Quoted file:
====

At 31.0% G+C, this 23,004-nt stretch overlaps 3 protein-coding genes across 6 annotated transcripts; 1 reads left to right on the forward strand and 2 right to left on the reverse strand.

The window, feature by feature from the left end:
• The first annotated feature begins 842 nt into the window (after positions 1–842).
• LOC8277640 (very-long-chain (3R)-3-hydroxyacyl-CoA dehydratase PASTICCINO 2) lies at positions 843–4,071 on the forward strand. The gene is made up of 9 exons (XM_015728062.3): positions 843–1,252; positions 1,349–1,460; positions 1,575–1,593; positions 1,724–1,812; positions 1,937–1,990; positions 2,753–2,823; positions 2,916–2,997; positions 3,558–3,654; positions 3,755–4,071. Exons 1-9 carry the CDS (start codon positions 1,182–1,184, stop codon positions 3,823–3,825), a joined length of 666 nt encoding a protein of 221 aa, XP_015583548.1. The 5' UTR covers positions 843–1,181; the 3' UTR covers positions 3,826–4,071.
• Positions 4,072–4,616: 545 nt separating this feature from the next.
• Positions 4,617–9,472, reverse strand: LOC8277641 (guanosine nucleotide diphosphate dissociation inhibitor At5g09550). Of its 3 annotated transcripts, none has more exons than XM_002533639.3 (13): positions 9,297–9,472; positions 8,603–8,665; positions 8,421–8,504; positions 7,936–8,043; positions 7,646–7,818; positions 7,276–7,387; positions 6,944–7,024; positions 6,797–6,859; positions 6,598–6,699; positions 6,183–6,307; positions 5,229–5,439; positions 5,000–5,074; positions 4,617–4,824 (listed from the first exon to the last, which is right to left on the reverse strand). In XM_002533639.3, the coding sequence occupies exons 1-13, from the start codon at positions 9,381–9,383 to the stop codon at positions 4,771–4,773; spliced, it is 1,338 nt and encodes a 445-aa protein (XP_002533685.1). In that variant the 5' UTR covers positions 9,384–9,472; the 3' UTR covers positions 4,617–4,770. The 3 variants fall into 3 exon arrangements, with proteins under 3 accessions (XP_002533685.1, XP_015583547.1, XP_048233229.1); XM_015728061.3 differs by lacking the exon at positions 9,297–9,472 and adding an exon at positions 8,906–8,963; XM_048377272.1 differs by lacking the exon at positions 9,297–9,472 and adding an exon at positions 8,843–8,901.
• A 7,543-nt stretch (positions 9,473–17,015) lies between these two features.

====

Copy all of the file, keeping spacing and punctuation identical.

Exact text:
At 31.0% G+C, this 23,004-nt stretch overlaps 3 protein-coding genes across 6 annotated transcripts; 1 reads left to right on the forward strand and 2 right to left on the reverse strand.

The window, feature by feature from the left end:
• The first annotated feature begins 842 nt into the window (after positions 1–842).
• LOC8277640 (very-long-chain (3R)-3-hydroxyacyl-CoA dehydratase PASTICCINO 2) lies at positions 843–4,071 on the forward strand. The gene is made up of 9 exons (XM_015728062.3): positions 843–1,252; positions 1,349–1,460; positions 1,575–1,593; positions 1,724–1,812; positions 1,937–1,990; positions 2,753–2,823; positions 2,916–2,997; positions 3,558–3,654; positions 3,755–4,071. Exons 1-9 carry the CDS (start codon positions 1,182–1,184, stop codon positions 3,823–3,825), a joined length of 666 nt encoding a protein of 221 aa, XP_015583548.1. The 5' UTR covers positions 843–1,181; the 3' UTR covers positions 3,826–4,071.
• Positions 4,072–4,616: 545 nt separating this feature from the next.
• Positions 4,617–9,472, reverse strand: LOC8277641 (guanosine nucleotide diphosphate dissociation inhibitor At5g09550). Of its 3 annotated transcripts, none has more exons than XM_002533639.3 (13): positions 9,297–9,472; positions 8,603–8,665; positions 8,421–8,504; positions 7,936–8,043; positions 7,646–7,818; positions 7,276–7,387; positions 6,944–7,024; positions 6,797–6,859; positions 6,598–6,699; positions 6,183–6,307; positions 5,229–5,439; positions 5,000–5,074; positions 4,617–4,824 (listed from the first exon to the last, which is right to left on the reverse strand). In XM_002533639.3, the coding sequence occupies exons 1-13, from the start codon at positions 9,381–9,383 to the stop codon at positions 4,771–4,773; spliced, it is 1,338 nt and encodes a 445-aa protein (XP_002533685.1). In that variant the 5' UTR covers positions 9,384–9,472; the 3' UTR covers positions 4,617–4,770. The 3 variants fall into 3 exon arrangements, with proteins under 3 accessions (XP_002533685.1, XP_015583547.1, XP_048233229.1); XM_015728061.3 differs by lacking the exon at positions 9,297–9,472 and adding an exon at positions 8,906–8,963; XM_048377272.1 differs by lacking the exon at positions 9,297–9,472 and adding an exon at positions 8,843–8,901.
• A 7,543-nt stretch (positions 9,473–17,015) lies between these two features.